From the preface: True religion confronts earth with heaven and brings eternity to bear upon time.
From chapter one: What comes into our minds when we think about God is the most important thing about us.
Can a book be both theological and devotional? It's a tricky combination to pull off, I think. But A.W. Tozer's classic Knowledge of the Holy is one of the best examples I've ever read. It is both theological--of substance and depth--and devotional--written with the pure intent to make your heart love and love greatly your Lord and Savior. Why learn more about God? So you can love him more, so you can worship him in spirit and truth. Tozer is urging readers to meditate on God, to meditate on God's glory--his majesty. He's saying DELIGHT IN GOD. His zeal shines through on this one just as it did in his book, Jesus, Our Man in Glory. It is a short book that I'd recommend to just about anyone. It is a book EVERY Christian needs to consider picking up. Even if you're not typically a reader of theology.
Knowledge of the Holy is very reader-friendly. Each chapter is short--just three or four pages, which is why I think it would be a great choice for a devotional. The content has weight to it--it is a book ABOUT God how could it be anything else? Yet. At the same time, it is written in a style that is simple and straight-forward. His message is significant--of much worth--and it's completely relevant. And I imagine this is a book that you could read again and again and still benefit from.
My favorite quotes:
What comes into our minds when we think about God is the most important thing about us. The history of mankind will probably show that no people has ever risen above its religion, and man's spiritual history will positively demonstrate that no religion has ever been greater than its idea of God. Worship is pure or base as the worshipper entertains high or low thoughts of God. For this reason the gravest question before the Church is always God Himself, and the most portentous fact about any man is not what he at a given time may say or do, but what he in his deep heart conceives God to be like. We tend by a secret law of the soul to move toward our mental image of God. This is true not only of the individual Christian, but of the company of Christians that composes the Church. Always the most revealing thing about the Church is her idea of God, just as her most significant message is what she says about Him or leaves unsaid, for her silence is often more eloquent than her speech. She can never escape the self-disclosure of her witness concerning God. (1)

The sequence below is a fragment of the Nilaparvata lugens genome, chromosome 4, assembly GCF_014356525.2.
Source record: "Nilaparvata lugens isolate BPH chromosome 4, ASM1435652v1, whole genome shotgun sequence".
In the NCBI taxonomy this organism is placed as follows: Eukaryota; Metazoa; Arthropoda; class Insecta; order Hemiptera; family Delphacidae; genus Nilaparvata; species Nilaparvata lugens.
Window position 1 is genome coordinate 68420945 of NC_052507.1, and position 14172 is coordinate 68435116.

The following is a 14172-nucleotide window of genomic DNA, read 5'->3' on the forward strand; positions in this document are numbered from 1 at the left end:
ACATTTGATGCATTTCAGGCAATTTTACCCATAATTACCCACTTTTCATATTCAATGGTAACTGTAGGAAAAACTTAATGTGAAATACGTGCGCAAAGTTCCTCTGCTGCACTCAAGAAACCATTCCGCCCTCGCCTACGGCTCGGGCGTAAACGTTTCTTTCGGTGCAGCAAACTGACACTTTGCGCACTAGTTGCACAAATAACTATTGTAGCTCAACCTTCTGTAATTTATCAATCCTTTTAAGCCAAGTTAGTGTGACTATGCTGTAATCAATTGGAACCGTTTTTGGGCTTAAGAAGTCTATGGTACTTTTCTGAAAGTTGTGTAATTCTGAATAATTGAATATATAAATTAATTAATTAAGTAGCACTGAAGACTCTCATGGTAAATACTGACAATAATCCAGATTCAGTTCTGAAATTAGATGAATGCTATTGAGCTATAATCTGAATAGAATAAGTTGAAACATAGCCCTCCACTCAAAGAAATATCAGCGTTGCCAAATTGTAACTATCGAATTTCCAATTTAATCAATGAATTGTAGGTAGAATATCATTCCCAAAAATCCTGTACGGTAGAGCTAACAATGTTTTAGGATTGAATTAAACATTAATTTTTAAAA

That our idea of God correspond as nearly as possible to the true being of God is of immense importance to us. Compared with our actual thoughts about Him, our creedal statements are of little consequence. (2)
What is God like? What kind of God is He? How may we expect Him to act toward us and toward all created things? Such questions are not merely academic. They touch the far-in reaches of the human spirit, and their answers affect life and character and destiny. When asked in reverence and their answers sought in humility, these are questions that cannot but be pleasing to our Father which are in heaven. (13)
To be right we must think rightly of God. It is morally imperative that we purge from our minds all ignoble concepts of the Deity and let Him be the God in our minds that He is in His universe. The Christian religion has to do with God and man, but its focal point is God, not man. (35)
I think it might be demonstrated that almost every heresy that has afflicted the church through the years has arisen from believing about God things that are not true, or from overemphasizing certain true things so as to obscure other things equally true. To magnify any attribute to the exclusion of another is to head straight for one of the dismal swamps of theology; and yet we are all constantly tempted to do just that. (79)
We can hold a correct view of truth only by daring to believe everything God has said about Himself. It is a grave responsibility that a man takes upon himself when he seeks to edit out of God's self-revelation such features as he in his ignorance deems objectionable. (80)
© Becky Laney of Operation Actually Read Bible